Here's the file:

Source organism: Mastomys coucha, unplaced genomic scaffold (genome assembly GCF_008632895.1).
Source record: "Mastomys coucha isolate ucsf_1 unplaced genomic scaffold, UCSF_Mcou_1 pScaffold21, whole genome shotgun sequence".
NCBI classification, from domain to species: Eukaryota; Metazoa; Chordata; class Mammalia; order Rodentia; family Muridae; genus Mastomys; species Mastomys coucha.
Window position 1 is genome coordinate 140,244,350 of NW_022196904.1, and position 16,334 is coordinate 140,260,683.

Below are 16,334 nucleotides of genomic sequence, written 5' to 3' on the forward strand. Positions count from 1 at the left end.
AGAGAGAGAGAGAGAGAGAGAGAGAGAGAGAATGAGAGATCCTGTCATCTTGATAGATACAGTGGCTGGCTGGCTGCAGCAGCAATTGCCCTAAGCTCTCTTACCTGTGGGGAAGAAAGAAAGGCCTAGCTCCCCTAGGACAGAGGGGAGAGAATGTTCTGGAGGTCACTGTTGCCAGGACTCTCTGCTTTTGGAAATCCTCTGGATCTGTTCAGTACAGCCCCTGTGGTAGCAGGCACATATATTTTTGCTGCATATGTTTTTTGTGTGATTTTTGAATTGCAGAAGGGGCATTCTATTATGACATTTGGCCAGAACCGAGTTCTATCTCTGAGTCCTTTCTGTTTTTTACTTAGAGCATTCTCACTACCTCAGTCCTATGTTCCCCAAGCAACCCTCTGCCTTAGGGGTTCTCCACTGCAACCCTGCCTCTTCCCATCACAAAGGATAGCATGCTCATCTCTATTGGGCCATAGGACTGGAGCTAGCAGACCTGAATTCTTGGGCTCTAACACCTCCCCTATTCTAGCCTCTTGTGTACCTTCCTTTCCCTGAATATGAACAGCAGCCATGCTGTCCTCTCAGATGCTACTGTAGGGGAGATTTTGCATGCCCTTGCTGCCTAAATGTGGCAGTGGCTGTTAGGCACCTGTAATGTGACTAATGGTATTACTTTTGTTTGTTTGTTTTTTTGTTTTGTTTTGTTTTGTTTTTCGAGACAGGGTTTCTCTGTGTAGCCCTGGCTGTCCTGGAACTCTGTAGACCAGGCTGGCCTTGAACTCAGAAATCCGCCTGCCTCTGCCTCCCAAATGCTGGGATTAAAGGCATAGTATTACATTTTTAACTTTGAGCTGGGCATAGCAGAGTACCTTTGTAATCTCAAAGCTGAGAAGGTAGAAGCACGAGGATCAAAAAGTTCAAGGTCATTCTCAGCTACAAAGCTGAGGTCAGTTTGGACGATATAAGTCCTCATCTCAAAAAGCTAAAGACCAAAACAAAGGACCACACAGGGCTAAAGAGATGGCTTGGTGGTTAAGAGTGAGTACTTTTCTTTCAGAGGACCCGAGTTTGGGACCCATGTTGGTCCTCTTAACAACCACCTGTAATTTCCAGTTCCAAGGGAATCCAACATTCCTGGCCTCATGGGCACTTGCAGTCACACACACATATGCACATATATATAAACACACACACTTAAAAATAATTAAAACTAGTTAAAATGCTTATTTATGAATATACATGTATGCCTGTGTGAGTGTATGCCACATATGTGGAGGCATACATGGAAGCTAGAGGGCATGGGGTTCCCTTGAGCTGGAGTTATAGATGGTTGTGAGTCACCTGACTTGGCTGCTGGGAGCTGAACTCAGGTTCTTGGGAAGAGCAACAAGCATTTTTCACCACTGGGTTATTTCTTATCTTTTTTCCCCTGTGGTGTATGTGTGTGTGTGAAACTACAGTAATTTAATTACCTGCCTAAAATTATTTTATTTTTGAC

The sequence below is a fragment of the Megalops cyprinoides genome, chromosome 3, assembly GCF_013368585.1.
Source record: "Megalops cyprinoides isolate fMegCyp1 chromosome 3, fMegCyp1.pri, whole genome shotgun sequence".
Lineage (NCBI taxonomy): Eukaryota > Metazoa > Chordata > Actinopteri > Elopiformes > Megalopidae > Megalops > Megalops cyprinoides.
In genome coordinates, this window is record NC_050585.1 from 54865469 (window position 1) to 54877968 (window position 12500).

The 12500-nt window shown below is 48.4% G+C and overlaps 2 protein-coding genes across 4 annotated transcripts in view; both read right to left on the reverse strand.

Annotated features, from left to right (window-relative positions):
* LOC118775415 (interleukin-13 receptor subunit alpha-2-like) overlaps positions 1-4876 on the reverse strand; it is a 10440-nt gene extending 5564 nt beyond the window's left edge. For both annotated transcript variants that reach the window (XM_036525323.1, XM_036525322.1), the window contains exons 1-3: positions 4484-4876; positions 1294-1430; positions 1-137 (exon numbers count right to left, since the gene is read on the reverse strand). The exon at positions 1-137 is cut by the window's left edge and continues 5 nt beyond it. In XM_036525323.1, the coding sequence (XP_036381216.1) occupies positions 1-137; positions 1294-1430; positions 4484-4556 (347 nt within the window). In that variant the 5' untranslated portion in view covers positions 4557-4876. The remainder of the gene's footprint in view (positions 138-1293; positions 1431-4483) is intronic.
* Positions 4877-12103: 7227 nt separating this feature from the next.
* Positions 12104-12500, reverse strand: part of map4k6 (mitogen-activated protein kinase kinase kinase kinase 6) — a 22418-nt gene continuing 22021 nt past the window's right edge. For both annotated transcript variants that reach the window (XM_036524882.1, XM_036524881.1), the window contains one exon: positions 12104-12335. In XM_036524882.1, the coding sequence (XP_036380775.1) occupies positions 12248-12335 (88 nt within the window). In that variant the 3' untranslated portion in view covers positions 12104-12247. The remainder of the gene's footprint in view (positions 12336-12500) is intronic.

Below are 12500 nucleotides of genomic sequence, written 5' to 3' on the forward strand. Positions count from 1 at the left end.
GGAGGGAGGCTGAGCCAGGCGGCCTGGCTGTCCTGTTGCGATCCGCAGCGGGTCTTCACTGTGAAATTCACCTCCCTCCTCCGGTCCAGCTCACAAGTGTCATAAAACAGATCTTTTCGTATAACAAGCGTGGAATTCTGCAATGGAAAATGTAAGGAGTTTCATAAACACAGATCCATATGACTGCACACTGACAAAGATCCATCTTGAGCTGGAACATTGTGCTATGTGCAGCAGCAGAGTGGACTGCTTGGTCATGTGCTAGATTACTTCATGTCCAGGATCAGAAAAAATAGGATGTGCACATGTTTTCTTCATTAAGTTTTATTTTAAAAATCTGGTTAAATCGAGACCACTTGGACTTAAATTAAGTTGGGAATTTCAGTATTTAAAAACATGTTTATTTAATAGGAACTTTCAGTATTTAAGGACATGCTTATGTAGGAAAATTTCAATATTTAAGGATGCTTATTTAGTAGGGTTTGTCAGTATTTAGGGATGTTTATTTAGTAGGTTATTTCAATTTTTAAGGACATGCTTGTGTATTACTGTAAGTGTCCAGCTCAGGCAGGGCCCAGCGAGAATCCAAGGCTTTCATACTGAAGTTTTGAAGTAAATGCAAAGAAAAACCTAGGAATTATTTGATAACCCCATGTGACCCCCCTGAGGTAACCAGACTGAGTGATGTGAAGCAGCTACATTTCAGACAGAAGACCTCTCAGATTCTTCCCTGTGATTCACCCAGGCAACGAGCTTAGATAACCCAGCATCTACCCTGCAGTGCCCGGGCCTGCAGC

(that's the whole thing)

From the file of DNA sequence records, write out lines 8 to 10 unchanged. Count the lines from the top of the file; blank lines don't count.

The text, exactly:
Source record: "Megalops cyprinoides isolate fMegCyp1 chromosome 3, fMegCyp1.pri, whole genome shotgun sequence".
Lineage (NCBI taxonomy): Eukaryota > Metazoa > Chordata > Actinopteri > Elopiformes > Megalopidae > Megalops > Megalops cyprinoides.
In genome coordinates, this window is record NC_050585.1 from 54865469 (window position 1) to 54877968 (window position 12500).